69-year-old with weakness and splenomegaly

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69-year-old with weakness and splenomegaly

Case 96-1

 

History/Physical Findings:

 

A 69-year-old male presented with weakness and splenomegaly.

 

 


Laboratory Findings:

 

Peripheral blood:

WBC = 2.7 K/ul (52% lymphocytes, 12% neutrophils, 34% monocytes, 1% eosinophils, 1% basophils), hematocrit = 33%, platelet count = 43 K/ul.

 

 

hcl

Immunophenotyping Studies:

hclmap

 

Bit Map "B" Data


Percent
Percent
CD 19 94 Kappa 1
CD 5 3 Lambda 93
CD 10 0 CD 45 99
CD 11c 95 CD 14 0
CD 25 98

 

 

 

   

hcl20 hcl40

hcltrap


Discussion:

The peripheral blood smear reveals medium-sized lymphoid cells with delicate cytoplasmic projections. The nuclei are oval, slightly indented and the chromatin pattern has a "lacelike" appearance. The pale-blue cytoplasm has a "fluffy" texture and the cell border is irregular. The cytochemical stains demonstrate acid phosphatase activity resistant to inhibition by tartaric acid ("TRAP positivity"). These morphologic features and cytochemical findings are characteristics of Hairy Cell Leukemia (HCL).

 

Examination of the bone marrow biopsy reveals an infiltration of mononuclear cells with abundant clear to lightly eosinophilic cytoplasm, causing the individual nuclei to be evenly and widely spaced, imparting a "fried-egg" appearance. In HCL, mast cells are often prominent and lymphocytes and plasma cells may be admixed. Bone marrow reticulin is characteristically increased, which probably accounts for the high frequency of "dry taps" in patients with HCL. In the spleen, HCL is characterized by involving solely the red pulp, both the cords and sinuses.

 

The flow cytometry studies reveal a monoclonal population of cells that express the pan-B cell marker, CD 19, and also express CD 11c and CD 25. CD 11c was originally raised against "hairy cells," and recognizes a leukocyte adhesion molecule which is also present on monocytes and macrophages, granulocytes, some activated T cells and in T lymphoproliferative disorders. CD 11c is expressed strongly in virtually all cases of HCL and only occasionally on B lymphoproliferative processes other than HCL. CD 25 is the p55 receptor for interleukin 2 and is more specific for HCL than CD 11c. However, a minority of cases of HCL are CD 25 negative.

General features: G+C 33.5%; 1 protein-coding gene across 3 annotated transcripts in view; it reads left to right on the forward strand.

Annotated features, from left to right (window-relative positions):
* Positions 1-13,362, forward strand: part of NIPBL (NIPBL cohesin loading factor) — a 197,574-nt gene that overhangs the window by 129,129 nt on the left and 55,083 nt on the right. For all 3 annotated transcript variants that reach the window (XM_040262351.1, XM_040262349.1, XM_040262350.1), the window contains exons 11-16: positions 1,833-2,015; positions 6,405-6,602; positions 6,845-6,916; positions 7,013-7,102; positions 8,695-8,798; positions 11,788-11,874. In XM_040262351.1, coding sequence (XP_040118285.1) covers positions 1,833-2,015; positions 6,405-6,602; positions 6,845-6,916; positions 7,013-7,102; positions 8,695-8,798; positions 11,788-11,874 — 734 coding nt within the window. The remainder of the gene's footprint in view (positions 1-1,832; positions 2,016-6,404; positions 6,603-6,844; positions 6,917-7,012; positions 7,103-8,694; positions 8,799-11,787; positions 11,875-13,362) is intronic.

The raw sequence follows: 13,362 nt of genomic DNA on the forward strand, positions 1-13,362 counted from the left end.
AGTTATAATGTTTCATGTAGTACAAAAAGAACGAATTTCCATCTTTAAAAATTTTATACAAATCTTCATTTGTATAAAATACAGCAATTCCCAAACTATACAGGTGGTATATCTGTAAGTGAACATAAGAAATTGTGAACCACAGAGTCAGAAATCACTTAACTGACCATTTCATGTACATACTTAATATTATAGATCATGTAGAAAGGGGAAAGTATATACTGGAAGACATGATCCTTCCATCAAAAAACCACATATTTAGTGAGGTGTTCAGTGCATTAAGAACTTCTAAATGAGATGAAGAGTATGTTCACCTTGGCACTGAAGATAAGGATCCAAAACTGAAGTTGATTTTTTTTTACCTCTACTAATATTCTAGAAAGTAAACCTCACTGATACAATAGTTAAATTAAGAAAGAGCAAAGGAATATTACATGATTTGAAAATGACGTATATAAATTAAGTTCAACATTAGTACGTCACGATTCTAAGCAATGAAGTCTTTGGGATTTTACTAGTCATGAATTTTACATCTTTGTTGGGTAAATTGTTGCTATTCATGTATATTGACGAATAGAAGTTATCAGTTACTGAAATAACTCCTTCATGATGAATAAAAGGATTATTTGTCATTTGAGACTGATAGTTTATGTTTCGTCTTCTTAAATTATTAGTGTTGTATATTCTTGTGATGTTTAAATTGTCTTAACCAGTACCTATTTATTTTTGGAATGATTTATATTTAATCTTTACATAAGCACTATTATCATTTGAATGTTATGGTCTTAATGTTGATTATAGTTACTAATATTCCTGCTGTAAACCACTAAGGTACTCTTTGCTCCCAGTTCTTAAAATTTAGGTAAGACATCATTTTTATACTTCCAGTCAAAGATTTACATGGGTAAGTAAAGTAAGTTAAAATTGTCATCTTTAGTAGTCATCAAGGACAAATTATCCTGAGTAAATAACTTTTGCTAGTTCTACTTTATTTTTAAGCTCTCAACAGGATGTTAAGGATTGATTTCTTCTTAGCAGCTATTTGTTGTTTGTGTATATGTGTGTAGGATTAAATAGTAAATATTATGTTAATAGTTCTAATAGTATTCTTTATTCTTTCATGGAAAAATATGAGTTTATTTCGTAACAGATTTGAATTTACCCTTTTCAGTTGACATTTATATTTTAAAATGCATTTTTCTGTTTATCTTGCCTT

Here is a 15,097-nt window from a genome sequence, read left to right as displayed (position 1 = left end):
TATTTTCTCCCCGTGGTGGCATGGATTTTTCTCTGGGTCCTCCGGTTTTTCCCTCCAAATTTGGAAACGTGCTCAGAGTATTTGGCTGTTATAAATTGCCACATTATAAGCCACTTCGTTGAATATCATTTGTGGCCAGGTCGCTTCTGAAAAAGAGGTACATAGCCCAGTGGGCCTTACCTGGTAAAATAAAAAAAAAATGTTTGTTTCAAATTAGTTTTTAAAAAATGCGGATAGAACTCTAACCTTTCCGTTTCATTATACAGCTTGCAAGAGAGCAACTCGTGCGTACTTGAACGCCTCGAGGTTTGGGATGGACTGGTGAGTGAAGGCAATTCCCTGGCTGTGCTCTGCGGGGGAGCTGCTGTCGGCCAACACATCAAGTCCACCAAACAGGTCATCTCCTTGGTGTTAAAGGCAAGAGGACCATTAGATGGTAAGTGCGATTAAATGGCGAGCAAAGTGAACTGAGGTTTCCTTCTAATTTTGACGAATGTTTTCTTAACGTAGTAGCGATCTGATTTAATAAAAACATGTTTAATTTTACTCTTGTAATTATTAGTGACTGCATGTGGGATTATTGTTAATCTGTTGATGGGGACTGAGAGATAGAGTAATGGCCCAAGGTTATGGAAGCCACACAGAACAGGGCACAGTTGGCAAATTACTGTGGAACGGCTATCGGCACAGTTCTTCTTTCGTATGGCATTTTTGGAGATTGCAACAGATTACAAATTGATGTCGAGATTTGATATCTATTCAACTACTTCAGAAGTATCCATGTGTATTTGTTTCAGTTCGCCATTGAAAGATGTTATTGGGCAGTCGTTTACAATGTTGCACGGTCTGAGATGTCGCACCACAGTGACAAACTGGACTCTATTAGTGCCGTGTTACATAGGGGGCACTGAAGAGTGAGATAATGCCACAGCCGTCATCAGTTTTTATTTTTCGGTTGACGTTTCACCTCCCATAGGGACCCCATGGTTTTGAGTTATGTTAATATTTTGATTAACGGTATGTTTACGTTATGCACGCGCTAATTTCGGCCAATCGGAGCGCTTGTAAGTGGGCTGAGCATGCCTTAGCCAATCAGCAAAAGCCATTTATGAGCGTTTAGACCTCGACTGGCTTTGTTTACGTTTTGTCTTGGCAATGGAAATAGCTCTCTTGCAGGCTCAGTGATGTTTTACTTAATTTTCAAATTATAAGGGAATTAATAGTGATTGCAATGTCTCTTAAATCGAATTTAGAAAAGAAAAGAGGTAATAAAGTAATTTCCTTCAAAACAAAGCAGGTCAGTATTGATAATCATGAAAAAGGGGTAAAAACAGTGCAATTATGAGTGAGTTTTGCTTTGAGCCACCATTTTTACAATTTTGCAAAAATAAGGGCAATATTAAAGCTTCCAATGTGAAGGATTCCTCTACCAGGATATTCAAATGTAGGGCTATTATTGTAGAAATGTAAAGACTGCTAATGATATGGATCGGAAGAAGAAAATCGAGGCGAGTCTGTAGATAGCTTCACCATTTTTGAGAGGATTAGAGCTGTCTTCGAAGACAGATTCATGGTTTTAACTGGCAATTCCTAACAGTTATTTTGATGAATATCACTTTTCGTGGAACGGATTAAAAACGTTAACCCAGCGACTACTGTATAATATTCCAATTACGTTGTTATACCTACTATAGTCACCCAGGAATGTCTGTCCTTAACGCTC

Included in the differential diagnosis of HCL are Splenic Lymphoma with Villous Lymphocytes (SLVL), Monocytoid B Cell Lymphoma (MBCL), and Prolymphocytic Leukemia (PLL). SLVL is morphologically very similar to HCL, expresses the HCL marker CD 11c, and sometimes demonstrates "TRAP" positivity. SLVL, however, is CD 25 negative and is confined to the white pulp in the spleen. MBCL may demonstrate the "fried egg" pattern similar to that of HCL is tissue sections. However, MBCL usually does not present with splenomegaly, peripheral blood or bone marrow involvement. In addition, MBCL is CD 25 and TRAP negative. PLL is sometimes included in the differential diagnosis because both peripheral blood and spleen are often involved. The prominent nucleoli of PLL and extremely high leukocyte count usually help to establish the diagnosis of PLL. Phenotypically, the CD 11c, CD 25 and TRAP negativity distinguish PLL from HCL.

 

HCL is an uncommon lymphoproliferative disorder that primarily affects elderly white men. Patients are often pancytopenic and have enlarged spleens are presentation. Peripheral lymphadenopathy is usually inconspicuous. The clinical course of HCL is indolent and treatment is usually not required until severe pancytopenia occurs. Most patients eventually will develop progressive disease, however. Following splenectomy, a minority of patients experience longlasting improvement without further treatment.

 

 


Diagnosis:

 

Hairy cell leukemia


 

 

References:

 

 

  1. Chang KL et al: Hairy Cell Leukemia - Current Status. Am J Clin Pathol 97:719-738, 1992.
  2. Hounieu H, Chittal S et al: Hairy Cell Leukemia. Am J Clin Pathol 98:26-33, 1992.

 

 

Contributors:

Beth B. Hewitt, M.D.
Department of Pathology
University of Virginia Health System.

Donald J. Innes, Jr., M.D.
Department of Pathology
University of Virginia Health System

 

 


Questions should be addressed to

dji@virginia.edu